Victory without Violence is the story of a small, integrated group of St. Louisans who carried out sustained campaigns from 1947 to 1957 that were among the earliest in the nation to end racial segregation in public accommodations. Guided by Gandhian principles of nonviolent direct action, the St. Louis Committee of Racial Equality (CORE) conducted negotiations, demonstrations, and sit-ins to secure full rights for the African American residents of St. Louis.
The book opens with an overview of post-World War II racial injustice in the United States and in St. Louis. After recounting the genesis of St. Louis CORE, the writers vividly relate activities at lunch counters, cafeterias, and restaurants, demonstrating CORE's remarkable success in winning over initially hostile owners, manager, and service employees. A detailed review of its sixteen-month campaign at a major St. Louis department store, Stix, Baer & Fuller, illustrates the groups' patient persistence. Kimbrough and Dagen show after the passage of a public accommodations ordinance in 1961, CORE's goal of equal access was realized throughout the city of St. Louis.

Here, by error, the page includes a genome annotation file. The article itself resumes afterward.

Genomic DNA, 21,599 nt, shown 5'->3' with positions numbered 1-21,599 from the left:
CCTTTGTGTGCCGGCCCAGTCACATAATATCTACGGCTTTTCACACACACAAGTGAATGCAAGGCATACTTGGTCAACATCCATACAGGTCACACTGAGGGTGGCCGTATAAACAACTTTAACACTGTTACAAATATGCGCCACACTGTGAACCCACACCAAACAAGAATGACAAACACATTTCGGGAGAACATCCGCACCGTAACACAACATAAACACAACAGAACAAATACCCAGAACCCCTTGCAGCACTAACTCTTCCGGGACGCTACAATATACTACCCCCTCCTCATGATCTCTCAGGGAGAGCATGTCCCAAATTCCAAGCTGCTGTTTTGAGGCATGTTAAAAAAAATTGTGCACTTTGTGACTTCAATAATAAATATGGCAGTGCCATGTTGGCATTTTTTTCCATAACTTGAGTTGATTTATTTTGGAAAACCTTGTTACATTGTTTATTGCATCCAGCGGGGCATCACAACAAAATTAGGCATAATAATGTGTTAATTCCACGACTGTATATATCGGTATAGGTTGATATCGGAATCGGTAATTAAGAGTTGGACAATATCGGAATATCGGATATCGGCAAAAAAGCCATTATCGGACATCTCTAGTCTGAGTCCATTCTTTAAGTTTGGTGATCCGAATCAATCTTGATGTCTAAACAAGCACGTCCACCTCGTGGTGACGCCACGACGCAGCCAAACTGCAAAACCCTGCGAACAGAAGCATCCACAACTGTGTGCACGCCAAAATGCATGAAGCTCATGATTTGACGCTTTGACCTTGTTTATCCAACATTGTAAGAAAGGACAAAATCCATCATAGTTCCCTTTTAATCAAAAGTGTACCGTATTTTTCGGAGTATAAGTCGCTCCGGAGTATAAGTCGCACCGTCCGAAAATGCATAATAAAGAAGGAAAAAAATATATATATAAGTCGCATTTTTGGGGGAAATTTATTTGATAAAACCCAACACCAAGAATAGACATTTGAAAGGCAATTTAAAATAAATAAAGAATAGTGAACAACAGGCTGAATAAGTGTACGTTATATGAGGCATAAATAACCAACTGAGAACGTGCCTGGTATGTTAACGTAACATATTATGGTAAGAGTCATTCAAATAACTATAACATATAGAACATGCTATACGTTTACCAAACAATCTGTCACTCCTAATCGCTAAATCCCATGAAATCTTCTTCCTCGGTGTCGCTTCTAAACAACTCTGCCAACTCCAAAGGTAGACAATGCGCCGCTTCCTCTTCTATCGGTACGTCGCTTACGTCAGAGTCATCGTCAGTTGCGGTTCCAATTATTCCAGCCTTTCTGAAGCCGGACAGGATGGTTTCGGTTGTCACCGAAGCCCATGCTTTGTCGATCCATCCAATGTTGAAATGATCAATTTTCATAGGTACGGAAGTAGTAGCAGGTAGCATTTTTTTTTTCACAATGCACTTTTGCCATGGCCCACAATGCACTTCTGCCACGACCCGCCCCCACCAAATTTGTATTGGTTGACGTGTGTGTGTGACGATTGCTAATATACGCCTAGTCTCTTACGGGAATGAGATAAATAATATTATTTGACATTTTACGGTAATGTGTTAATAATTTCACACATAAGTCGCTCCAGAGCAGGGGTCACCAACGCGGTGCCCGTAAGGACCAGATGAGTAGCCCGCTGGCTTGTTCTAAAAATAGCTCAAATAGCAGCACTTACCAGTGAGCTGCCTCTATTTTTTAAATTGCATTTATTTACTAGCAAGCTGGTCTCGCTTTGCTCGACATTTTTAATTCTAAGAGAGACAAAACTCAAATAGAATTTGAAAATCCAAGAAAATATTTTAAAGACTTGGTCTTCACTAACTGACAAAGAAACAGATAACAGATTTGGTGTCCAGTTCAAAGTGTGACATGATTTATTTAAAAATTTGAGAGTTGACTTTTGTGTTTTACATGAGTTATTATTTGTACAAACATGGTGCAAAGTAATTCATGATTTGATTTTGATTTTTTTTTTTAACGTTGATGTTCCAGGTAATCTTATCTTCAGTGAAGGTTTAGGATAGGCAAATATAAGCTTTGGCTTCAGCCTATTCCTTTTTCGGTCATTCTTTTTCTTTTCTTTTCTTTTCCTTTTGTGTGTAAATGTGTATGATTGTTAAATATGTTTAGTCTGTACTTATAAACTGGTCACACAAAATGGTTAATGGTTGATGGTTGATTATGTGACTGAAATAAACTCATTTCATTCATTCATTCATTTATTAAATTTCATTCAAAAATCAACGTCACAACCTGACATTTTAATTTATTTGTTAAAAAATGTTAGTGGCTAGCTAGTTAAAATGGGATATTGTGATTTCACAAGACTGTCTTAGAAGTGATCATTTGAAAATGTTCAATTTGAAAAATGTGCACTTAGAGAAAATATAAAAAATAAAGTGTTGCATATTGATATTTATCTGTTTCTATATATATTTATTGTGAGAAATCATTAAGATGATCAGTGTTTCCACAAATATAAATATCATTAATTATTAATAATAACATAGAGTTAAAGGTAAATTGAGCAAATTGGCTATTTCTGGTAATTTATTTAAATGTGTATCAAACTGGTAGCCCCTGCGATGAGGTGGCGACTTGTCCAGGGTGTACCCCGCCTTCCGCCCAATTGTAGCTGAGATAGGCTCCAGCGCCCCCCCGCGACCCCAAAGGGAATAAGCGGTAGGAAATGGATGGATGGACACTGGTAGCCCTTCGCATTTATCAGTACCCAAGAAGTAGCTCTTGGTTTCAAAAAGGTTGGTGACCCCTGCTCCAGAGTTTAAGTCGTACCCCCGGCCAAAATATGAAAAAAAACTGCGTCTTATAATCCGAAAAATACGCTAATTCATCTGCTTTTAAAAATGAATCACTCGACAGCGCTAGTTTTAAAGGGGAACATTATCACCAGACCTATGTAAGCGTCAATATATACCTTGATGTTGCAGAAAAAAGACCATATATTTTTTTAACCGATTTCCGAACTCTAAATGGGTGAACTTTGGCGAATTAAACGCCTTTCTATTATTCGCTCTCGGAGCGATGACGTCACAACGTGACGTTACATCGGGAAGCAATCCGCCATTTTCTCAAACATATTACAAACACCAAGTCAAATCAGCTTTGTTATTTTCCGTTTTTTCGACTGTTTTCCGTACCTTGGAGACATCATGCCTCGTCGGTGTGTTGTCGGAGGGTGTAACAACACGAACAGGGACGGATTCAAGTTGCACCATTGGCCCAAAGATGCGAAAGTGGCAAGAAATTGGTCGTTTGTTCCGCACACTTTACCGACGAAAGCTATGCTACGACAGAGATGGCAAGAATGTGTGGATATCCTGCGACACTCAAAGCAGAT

On the scene reports drawn from CORE newsletters (1951-1955) and reminiscences by members appear throughout the text. In a closing chapter, the authors trace the lasting effects of the CORE experience on the lives of its members. Victory without Violence casts light on a previously obscured decade in St. Louis civil rights history.